As Trump flouts safety protocols, news outlets balk at close coverage.
Major news organizations have become increasingly wary of sending journalists to travel with President Trump to White House events and campaign rallies, as the president and his aides continue to shun safety protocols after an outbreak of the virus within their ranks.
The New York Times, The Wall Street Journal and The Washington Post are among the major outlets that have declined to assign reporters to travel with Mr. Trump as he returns to the trail this week, saying they do not have assurance that basic precautions will be taken to protect reporters’ health.
Foremost among the flouters is Mr. Trump himself, who, despite recently contracting the virus and spending three nights in the hospital, has shown little willingness to change his habits: On Saturday, he said the virus would soon “disappear,” and on the way to a rally in Florida on Monday, he boarded Air Force One — where reporters were seated in the cabin — without wearing a mask.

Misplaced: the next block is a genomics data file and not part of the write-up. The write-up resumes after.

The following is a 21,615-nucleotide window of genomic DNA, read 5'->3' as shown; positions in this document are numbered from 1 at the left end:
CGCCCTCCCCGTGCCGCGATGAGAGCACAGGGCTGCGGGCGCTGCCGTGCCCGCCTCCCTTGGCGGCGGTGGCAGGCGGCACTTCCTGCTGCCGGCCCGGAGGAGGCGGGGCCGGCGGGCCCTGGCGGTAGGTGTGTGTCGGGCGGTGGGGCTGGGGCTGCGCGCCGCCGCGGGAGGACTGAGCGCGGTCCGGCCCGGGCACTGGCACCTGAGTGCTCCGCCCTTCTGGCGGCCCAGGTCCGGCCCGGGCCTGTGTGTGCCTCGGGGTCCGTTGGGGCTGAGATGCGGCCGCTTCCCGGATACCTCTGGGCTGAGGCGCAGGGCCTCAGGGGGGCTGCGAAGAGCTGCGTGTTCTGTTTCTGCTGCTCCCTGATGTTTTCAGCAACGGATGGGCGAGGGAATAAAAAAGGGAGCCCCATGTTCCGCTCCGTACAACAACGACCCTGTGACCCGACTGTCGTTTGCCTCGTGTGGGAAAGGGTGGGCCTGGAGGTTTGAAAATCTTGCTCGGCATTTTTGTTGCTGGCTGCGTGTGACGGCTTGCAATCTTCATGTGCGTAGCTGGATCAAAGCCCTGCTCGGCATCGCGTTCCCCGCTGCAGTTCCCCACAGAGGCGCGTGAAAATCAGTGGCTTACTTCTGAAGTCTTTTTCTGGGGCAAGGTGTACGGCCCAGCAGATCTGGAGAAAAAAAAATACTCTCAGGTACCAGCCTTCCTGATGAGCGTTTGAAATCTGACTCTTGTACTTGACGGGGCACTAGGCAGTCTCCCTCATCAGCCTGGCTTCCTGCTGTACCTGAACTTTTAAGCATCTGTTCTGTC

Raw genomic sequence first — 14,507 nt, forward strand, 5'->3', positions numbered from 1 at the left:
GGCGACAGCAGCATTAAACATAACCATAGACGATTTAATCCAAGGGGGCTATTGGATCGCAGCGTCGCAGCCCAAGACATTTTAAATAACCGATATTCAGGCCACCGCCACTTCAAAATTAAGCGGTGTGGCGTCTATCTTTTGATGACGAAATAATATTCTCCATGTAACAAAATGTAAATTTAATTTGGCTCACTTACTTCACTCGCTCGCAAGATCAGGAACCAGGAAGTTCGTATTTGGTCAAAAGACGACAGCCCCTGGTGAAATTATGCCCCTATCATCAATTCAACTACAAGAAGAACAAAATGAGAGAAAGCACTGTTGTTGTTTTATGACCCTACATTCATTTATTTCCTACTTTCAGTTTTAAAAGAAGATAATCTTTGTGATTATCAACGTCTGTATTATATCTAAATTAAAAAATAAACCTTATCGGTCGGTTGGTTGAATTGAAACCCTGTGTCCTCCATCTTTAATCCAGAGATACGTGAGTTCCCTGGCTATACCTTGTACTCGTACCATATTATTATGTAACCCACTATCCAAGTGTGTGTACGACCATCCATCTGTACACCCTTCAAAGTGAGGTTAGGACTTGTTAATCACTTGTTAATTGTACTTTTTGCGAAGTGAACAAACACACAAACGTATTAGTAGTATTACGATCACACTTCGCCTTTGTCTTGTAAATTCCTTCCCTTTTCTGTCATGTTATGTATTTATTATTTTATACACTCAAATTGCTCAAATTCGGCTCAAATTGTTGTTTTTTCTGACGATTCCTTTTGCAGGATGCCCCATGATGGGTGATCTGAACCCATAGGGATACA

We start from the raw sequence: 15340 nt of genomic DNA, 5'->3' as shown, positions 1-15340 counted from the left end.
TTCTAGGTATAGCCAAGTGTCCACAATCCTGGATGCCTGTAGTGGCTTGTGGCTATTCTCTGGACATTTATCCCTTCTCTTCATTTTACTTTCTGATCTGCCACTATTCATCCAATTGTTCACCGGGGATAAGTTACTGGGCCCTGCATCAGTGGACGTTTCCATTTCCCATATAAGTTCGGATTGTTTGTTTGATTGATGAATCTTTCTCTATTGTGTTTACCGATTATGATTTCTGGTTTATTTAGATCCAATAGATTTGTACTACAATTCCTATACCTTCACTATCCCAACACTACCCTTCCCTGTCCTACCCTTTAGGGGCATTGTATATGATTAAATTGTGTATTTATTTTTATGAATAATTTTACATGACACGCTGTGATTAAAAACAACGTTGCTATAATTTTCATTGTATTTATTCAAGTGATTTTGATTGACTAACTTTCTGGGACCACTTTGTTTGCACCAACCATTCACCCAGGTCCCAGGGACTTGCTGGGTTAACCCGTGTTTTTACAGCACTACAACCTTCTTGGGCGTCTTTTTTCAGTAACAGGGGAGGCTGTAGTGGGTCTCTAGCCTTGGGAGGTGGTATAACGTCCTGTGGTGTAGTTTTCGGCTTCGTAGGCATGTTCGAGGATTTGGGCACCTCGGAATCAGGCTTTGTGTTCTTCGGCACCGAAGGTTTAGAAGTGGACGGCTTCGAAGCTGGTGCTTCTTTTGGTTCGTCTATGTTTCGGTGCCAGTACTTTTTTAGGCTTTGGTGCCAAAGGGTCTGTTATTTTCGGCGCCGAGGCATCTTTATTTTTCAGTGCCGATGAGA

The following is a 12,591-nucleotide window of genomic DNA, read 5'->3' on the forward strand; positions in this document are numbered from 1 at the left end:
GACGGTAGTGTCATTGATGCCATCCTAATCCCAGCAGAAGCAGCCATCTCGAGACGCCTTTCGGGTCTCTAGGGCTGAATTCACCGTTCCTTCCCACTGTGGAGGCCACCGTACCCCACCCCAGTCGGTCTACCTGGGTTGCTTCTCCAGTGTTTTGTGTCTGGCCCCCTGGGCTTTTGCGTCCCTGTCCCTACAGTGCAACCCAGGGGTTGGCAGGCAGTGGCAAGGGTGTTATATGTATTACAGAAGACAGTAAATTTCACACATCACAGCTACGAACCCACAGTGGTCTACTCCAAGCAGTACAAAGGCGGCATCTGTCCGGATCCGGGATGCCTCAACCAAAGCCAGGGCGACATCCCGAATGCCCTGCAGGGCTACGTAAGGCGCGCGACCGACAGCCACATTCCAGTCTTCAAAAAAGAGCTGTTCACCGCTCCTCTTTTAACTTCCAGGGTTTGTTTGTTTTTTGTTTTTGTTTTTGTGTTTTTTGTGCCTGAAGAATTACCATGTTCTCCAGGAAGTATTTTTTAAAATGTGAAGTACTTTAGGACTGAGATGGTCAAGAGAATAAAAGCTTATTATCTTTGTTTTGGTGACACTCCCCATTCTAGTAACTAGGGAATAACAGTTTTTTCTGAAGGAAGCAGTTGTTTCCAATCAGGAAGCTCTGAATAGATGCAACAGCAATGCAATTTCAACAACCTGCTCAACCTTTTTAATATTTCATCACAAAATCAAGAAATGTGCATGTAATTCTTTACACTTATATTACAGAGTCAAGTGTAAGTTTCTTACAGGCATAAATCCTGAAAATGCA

At least three White House correspondents have tested positive for the coronavirus in the past two weeks, including a Times reporter who had traveled on Air Force One, Michael D. Shear.
Safety concerns may also complicate Mr. Trump’s tentative NBC town hall on Thursday. NBC executives have asked the White House for proof that their employees will not face undue risks at the event, according to two people familiar with discussions.
Among the concerns raised by reporters: Many flight attendants and Secret Service agents on Air Force One have not worn masks; White House aides who tested positive for the coronavirus, or were potentially exposed, are returning to work before the end of a two-week quarantine; and the campaign has instituted few restrictions at the raucous rallies that Mr. Trump is now pledging to hold.
The White House press secretary, Kayleigh McEnany — who briefed reporters last weekend without wearing a mask, shortly before she tested positive for the virus — said on Monday that the Trump campaign would distribute masks but would not require attendees to wear them.
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